Published online Jul 15, 2020. doi: 10.4251/wjgo.v12.i7.705
Peer-review started: December 31, 2019
First decision: May 5, 2020
Revised: May 17, 2020
Accepted: June 17, 2020
Article in press: June 17, 2020
Published online: July 15, 2020
In 2017 the World Health Organization revised the criteria for classification of pancreatic neuroendocrine neoplasms (pNENs) after a consensus conference at the International Agency for Research on Cancer. The major change in the new classification was to subclassify the original G3 group into well-differentiated pancreatic neuroendocrine tumors G3 (pNETs G3) and poorly differentiated pancreatic neuroendocrine carcinomas (pNECs), which have been gradually proven to be completely different in biological behavior and clinical manifestations in recent years. In 2019 this major change subsequently extended to NENs involving the entire digestive tract. The updated version of the pNENs grading system marks a growing awareness of these heterogeneous tumors. This review discusses the clinicopathological, genetic and therapeutic features of poorly differentiated pNECs and compare them to those of well-differentiated pNETs G3. For pNETs G3 and pNECs (due to their lower incidence), there are still many problems to be investigated. Previous studies under the new grading classification also need to be reinterpreted. This review summarizes the relevant literature from the perspective of the differences between pNETs G3 and pNECs in order to deepen understanding of these diseases and discuss future research directions.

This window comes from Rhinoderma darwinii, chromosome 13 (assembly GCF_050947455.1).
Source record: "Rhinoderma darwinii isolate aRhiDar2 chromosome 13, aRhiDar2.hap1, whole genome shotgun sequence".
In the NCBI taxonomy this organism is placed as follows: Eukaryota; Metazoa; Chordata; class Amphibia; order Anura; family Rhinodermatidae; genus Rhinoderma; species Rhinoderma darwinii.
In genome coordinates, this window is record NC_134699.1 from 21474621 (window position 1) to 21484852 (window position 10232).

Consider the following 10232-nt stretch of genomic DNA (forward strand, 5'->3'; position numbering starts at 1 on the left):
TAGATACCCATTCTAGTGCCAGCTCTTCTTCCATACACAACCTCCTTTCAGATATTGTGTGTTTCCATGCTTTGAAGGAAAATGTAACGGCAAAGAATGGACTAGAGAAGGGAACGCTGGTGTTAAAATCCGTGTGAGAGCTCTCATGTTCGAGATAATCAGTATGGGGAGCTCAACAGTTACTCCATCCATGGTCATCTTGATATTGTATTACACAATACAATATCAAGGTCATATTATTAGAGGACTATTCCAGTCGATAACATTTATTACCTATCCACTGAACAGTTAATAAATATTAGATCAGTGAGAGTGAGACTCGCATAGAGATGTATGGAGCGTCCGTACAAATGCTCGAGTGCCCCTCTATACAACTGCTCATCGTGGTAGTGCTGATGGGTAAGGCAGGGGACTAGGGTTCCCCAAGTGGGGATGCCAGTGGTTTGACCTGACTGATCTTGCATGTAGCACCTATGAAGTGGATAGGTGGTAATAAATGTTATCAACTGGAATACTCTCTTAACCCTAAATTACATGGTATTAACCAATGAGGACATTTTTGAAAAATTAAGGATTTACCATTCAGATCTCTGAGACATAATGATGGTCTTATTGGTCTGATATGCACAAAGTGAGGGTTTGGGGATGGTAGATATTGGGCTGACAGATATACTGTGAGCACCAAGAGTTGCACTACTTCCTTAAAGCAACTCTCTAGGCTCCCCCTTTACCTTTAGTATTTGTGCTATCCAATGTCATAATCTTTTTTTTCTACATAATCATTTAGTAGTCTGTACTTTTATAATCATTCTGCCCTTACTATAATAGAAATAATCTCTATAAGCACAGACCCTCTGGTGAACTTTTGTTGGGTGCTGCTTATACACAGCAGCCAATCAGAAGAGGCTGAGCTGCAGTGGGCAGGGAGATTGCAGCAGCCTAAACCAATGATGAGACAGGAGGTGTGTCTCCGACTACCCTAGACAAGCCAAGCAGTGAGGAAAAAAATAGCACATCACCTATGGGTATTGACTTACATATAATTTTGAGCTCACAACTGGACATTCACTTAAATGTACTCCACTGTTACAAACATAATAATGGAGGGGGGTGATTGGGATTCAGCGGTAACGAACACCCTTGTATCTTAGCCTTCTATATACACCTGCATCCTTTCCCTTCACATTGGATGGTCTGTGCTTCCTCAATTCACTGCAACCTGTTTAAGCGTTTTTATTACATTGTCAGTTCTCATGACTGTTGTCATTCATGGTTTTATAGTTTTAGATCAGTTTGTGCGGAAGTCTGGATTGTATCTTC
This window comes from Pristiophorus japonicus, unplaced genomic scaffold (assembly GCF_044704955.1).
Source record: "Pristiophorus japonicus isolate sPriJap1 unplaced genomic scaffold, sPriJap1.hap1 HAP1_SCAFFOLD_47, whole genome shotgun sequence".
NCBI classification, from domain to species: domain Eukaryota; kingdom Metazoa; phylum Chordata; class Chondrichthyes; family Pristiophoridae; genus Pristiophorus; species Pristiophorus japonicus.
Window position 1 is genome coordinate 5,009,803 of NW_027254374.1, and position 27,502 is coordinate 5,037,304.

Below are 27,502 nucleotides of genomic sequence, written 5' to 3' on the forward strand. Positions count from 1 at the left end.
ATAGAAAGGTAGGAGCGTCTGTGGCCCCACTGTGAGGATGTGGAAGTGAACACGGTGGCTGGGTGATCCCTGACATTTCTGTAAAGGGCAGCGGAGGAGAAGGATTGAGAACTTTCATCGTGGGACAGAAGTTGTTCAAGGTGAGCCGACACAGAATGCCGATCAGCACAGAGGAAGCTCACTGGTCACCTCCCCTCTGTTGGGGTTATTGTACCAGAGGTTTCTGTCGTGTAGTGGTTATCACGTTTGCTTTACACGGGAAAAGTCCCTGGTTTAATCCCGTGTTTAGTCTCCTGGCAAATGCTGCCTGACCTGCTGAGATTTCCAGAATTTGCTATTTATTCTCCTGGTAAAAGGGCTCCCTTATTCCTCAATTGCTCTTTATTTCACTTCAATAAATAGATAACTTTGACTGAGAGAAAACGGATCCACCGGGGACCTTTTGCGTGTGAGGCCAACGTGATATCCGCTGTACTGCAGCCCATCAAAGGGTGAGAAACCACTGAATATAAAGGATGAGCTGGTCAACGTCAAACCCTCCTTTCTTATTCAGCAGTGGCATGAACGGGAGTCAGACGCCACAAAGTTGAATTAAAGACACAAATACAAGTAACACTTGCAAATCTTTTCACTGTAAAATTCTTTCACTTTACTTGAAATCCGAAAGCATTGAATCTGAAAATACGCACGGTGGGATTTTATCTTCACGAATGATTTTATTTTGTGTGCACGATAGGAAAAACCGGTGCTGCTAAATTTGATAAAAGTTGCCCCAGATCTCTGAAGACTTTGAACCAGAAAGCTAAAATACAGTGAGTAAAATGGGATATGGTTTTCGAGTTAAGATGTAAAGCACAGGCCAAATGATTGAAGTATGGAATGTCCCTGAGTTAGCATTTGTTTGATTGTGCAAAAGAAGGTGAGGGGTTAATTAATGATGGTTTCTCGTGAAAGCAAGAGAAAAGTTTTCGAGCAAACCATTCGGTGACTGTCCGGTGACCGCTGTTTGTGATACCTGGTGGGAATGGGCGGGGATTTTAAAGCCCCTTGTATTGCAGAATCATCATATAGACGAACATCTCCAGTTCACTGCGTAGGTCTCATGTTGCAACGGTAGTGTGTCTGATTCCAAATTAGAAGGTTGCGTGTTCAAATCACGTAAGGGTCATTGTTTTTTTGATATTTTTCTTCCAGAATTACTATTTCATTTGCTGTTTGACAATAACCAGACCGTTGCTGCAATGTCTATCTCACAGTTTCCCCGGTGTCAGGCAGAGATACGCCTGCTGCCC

Core tip: The major change in the 2017 World Health Organization (WHO) classification of pancreatic neuroendocrine neoplasms was to further subclassified the original G3 group into pancreatic neuroendocrine tumors G3 (pNETs G3) and pancreatic neuroendocrine carcinoma (pNEC). In 2019 this major change subsequently extended to neuroendocrine neoplasms involving the entire digestive tract. This review comprehensively summarizes the differences between pNET G3 and pNEC, which is the major update in latest WHO grading classification for pancreatic neuroendocrine neoplasms by the aspects of histology, gene mutation, and clinical management.